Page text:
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Frequent NHS 111 callers will be given priority GP appointments

Commissioners will have to ensure that patients who repeatedly call NHS 111 will be given a priority appointment with a GP within the hour, under new service specifications for the telephone triage service.

The specifications state that CCGs must ensure than providers put systems in place so that patients calling NHS 111 more than three times in a 96 hour period are given an appointment with a GP within the hour, or assessed for an ambulance.

Pulse revealed last year that providers had been routinely bouncing repeat callers to GP practices during the pilot phase, causing the Government to step in and ensure protocols were followed.

Speaking about the requirements, the GPC lead on 111, Dr Peter Holden, told Pulse: ‘I think it’s a waste of time at a time when we’ve not got resources to waste. The point is there should be a proper triaging method there in the first place.’

Ian Greenwood, NHS 111 Interim National Programme Director said the CSD was not intended to ‘prescribe how commissioners deliver these requirements but to ensure that patients can depend upon receiving the same high quality service wherever they live or access NHS 111 services in England.’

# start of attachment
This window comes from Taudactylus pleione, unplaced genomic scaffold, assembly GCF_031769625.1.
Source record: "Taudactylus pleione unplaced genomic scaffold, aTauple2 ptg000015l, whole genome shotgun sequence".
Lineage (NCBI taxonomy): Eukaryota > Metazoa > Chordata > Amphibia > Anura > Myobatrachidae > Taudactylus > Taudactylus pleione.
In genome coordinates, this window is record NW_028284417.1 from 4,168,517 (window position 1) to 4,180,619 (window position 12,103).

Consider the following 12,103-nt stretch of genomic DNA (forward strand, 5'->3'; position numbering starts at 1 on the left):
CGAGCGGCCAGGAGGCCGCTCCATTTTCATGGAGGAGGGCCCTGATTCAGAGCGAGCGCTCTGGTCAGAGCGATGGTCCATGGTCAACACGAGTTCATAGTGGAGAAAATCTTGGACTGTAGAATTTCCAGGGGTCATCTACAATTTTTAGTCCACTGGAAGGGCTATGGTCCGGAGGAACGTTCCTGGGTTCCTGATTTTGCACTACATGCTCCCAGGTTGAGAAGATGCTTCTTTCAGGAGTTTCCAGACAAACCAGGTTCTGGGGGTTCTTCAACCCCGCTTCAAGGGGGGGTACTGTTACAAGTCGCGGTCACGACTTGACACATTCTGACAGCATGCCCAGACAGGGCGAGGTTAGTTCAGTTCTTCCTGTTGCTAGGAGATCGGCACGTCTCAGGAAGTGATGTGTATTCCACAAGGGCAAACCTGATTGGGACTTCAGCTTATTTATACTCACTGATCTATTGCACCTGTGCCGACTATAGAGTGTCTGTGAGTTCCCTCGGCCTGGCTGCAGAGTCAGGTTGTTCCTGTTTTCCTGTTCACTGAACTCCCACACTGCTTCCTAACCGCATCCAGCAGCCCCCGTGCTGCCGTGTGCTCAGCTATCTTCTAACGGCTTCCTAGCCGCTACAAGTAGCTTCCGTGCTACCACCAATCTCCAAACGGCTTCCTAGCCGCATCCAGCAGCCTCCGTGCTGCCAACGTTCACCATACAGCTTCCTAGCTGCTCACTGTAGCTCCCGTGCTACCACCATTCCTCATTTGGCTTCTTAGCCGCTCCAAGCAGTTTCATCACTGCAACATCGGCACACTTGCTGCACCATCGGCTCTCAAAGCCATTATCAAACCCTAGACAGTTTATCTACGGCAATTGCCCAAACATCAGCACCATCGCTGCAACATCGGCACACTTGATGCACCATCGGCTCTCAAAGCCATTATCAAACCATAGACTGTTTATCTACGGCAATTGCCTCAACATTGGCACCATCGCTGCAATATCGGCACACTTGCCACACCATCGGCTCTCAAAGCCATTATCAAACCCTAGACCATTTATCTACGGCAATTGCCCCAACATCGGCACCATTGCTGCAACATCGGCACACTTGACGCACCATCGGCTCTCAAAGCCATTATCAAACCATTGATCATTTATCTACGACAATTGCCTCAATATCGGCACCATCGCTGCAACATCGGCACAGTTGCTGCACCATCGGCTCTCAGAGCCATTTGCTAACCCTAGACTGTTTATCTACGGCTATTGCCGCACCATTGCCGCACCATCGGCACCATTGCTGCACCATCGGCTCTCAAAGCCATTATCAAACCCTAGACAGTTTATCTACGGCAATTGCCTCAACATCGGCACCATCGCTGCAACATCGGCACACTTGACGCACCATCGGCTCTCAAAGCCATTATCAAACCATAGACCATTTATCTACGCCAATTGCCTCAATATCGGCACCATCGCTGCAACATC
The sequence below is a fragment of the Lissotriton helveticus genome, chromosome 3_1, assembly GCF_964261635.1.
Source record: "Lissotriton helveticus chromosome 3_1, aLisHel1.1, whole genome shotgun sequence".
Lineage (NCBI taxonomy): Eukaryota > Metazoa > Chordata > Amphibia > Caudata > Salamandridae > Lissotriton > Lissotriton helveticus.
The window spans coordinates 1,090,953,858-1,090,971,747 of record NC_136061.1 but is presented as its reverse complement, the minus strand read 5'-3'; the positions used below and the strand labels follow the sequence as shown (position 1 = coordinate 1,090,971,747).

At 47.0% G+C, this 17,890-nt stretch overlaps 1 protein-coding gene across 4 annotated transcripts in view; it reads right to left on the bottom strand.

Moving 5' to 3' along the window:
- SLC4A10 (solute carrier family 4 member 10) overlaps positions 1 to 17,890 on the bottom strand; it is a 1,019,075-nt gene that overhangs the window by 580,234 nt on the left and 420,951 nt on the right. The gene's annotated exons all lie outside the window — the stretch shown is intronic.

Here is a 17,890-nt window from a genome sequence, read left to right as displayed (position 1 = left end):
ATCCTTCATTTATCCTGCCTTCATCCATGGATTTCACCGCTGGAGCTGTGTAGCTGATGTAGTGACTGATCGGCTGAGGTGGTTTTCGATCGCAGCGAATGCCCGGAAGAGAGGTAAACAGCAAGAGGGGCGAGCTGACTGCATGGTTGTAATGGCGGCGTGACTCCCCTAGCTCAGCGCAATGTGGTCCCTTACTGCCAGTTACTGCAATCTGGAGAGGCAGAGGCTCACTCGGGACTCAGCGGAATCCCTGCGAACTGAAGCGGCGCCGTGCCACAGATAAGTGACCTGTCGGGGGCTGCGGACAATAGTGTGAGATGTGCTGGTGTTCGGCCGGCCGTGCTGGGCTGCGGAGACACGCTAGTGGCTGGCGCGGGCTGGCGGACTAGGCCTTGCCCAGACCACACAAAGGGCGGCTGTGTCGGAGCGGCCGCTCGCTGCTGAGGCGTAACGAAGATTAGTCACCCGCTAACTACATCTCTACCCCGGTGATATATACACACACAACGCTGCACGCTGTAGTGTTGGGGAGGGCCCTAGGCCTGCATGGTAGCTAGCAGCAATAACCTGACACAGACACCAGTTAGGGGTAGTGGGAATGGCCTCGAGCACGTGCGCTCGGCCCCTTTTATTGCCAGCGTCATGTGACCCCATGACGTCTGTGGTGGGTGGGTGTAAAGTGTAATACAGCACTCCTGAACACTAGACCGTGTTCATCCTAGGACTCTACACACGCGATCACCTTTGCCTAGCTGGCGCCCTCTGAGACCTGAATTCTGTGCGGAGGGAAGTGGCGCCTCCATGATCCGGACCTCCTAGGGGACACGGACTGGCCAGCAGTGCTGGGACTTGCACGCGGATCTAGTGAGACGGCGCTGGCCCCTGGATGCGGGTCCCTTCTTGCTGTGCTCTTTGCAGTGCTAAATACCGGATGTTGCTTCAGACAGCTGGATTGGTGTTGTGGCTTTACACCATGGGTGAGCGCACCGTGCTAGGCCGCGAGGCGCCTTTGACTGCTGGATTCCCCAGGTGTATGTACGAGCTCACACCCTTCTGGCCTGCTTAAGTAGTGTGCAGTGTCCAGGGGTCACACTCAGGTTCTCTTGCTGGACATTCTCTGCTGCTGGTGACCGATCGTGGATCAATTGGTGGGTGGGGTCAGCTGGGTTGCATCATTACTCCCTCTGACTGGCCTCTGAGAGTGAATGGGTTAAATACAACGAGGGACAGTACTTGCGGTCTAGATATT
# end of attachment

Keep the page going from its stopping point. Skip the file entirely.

Readers' comments (4)

  • Sorry ?! - oh so if one doesn't get Gp appt keep calling 111. ,!!!

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  • The requirement will be for the CCG to provide appointments not individual practices. It is not part of the GMS contract to ensure an appointment without clinical need.
    Our contract says that we are entitled to decide where and when a patient is seen so a telephone call followed by a " no, you do not need to be seen today" is appropriate.

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  • Clearly demonstrates how out of touch some administrators are !!.
    No wonder the entire health service is on its knees.
    The idiots obviously haven't the wit to work out that now bad behaviour will be rewarded with what the patient wants.
    Maybe 2 appts with the GP then they will get a priority appt without waiting in A+E next !!

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  • I think the issue is supply and demand across all sectors. People have gotten used to a 24 hour, 'I can get what I want', lifestyle. Patients are no longer prepared to make a ny decisions about their o w n health, to the point now that they won't take painkillers for a headache without seeing a gp first. We need to remind patients gp's are people to, and cannot work all the hours under the sun. 111 would be staffed by trained medical professionals who give sound advice from the outset, and not staffed by people who just read out a list of questions. If they are sorted out appropriately in the first place she e it you will reduce the need for them to keep calling back.

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